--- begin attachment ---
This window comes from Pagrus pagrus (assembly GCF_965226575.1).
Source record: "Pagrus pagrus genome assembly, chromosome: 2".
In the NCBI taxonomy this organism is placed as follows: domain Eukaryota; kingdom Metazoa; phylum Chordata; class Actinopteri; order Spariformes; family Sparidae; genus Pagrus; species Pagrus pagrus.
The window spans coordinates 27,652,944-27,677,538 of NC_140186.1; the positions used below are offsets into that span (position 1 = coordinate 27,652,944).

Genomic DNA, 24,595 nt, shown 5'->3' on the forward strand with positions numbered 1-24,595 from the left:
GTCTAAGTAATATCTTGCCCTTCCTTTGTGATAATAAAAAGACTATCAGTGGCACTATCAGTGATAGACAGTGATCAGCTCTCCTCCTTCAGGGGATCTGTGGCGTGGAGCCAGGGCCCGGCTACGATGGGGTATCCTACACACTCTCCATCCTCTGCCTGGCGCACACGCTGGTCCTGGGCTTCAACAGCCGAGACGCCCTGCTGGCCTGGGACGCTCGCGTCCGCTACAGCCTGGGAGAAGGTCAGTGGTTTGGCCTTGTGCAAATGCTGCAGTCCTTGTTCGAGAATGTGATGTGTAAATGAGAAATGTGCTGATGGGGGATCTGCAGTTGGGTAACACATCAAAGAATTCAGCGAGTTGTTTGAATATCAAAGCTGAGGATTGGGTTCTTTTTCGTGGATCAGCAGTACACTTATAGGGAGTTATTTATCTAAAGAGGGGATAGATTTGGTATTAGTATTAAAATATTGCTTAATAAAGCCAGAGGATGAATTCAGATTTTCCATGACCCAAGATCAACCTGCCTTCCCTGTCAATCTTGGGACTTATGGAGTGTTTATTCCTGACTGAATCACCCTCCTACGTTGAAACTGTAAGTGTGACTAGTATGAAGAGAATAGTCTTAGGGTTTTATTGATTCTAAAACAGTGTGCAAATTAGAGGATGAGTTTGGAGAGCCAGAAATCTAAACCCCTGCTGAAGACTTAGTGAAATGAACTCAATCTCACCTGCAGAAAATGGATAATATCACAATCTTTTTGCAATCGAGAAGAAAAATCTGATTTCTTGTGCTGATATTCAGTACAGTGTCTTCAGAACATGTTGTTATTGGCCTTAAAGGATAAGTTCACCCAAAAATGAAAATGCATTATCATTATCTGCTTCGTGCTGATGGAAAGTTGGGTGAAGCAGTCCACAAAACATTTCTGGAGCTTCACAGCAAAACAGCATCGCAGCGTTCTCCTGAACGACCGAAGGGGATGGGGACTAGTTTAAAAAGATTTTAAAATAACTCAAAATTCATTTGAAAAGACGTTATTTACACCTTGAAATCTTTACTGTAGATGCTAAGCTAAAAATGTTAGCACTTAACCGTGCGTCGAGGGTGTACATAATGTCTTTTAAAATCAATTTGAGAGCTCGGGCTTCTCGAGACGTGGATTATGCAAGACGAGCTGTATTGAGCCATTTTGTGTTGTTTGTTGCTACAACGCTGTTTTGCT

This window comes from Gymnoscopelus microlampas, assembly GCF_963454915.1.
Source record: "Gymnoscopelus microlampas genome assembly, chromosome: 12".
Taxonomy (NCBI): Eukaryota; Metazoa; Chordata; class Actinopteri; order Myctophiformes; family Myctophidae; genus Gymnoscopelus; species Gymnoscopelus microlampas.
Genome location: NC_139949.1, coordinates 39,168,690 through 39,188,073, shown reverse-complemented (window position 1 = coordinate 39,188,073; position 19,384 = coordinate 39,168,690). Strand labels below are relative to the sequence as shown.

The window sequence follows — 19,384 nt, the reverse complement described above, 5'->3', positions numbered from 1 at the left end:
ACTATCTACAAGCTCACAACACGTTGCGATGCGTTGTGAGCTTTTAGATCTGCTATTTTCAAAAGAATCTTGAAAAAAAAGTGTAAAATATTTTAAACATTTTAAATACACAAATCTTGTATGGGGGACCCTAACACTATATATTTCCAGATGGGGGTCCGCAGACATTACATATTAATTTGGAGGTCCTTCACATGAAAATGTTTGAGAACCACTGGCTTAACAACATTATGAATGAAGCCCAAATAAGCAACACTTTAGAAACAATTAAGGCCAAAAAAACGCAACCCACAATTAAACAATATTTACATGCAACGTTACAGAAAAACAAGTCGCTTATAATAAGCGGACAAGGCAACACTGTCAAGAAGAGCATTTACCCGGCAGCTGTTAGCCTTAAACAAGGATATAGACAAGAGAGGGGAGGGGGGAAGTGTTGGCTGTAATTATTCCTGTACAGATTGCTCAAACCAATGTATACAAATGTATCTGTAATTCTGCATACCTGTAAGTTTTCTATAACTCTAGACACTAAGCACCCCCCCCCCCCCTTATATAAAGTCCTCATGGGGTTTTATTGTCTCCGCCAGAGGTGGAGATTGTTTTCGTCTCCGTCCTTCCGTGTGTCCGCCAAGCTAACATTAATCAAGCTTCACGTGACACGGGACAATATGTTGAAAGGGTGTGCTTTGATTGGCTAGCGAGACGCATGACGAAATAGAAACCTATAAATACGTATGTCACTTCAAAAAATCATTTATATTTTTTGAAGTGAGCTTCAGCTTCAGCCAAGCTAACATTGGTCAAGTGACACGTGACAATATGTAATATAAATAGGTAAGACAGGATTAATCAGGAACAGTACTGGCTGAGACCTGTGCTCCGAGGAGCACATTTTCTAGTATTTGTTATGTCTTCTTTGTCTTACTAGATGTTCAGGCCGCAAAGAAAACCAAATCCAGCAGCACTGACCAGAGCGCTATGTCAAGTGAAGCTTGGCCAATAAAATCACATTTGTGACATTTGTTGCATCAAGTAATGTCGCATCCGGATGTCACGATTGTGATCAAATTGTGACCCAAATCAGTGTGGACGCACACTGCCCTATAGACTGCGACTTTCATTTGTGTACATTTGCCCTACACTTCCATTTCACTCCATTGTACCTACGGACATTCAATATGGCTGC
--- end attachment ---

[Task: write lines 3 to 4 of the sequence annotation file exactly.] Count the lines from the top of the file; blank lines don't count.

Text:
In the NCBI taxonomy this organism is placed as follows: domain Eukaryota; kingdom Metazoa; phylum Chordata; class Actinopteri; order Spariformes; family Sparidae; genus Pagrus; species Pagrus pagrus.
The window spans coordinates 27,652,944-27,677,538 of NC_140186.1; the positions used below are offsets into that span (position 1 = coordinate 27,652,944).